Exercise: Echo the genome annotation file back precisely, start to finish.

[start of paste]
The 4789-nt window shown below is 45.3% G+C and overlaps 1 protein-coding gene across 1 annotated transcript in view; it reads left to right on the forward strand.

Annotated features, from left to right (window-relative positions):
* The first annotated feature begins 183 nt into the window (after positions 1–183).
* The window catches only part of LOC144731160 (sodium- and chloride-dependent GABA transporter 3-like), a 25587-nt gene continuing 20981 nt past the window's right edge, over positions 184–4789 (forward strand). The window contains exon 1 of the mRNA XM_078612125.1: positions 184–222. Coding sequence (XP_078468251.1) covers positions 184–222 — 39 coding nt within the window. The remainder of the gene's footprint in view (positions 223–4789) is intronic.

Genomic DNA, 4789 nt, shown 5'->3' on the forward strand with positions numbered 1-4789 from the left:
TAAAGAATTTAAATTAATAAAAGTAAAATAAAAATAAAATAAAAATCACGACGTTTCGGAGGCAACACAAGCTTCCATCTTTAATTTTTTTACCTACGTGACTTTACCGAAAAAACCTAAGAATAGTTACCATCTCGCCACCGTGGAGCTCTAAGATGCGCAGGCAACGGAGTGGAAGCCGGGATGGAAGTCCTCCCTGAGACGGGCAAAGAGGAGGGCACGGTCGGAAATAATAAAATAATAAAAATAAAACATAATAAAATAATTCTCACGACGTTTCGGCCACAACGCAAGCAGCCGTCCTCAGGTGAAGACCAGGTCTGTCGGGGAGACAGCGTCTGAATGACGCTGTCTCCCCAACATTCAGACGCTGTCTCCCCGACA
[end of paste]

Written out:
The 4789-nt window shown below is 45.3% G+C and overlaps 1 protein-coding gene across 1 annotated transcript in view; it reads left to right on the forward strand.

Annotated features, from left to right (window-relative positions):
* The first annotated feature begins 183 nt into the window (after positions 1–183).
* The window catches only part of LOC144731160 (sodium- and chloride-dependent GABA transporter 3-like), a 25587-nt gene continuing 20981 nt past the window's right edge, over positions 184–4789 (forward strand). The window contains exon 1 of the mRNA XM_078612125.1: positions 184–222. Coding sequence (XP_078468251.1) covers positions 184–222 — 39 coding nt within the window. The remainder of the gene's footprint in view (positions 223–4789) is intronic.

Genomic DNA, 4789 nt, shown 5'->3' on the forward strand with positions numbered 1-4789 from the left:
TAAAGAATTTAAATTAATAAAAGTAAAATAAAAATAAAATAAAAATCACGACGTTTCGGAGGCAACACAAGCTTCCATCTTTAATTTTTTTACCTACGTGACTTTACCGAAAAAACCTAAGAATAGTTACCATCTCGCCACCGTGGAGCTCTAAGATGCGCAGGCAACGGAGTGGAAGCCGGGATGGAAGTCCTCCCTGAGACGGGCAAAGAGGAGGGCACGGTCGGAAATAATAAAATAATAAAAATAAAACATAATAAAATAATTCTCACGACGTTTCGGCCACAACGCAAGCAGCCGTCCTCAGGTGAAGACCAGGTCTGTCGGGGAGACAGCGTCTGAATGACGCTGTCTCCCCAACATTCAGACGCTGTCTCCCCGACA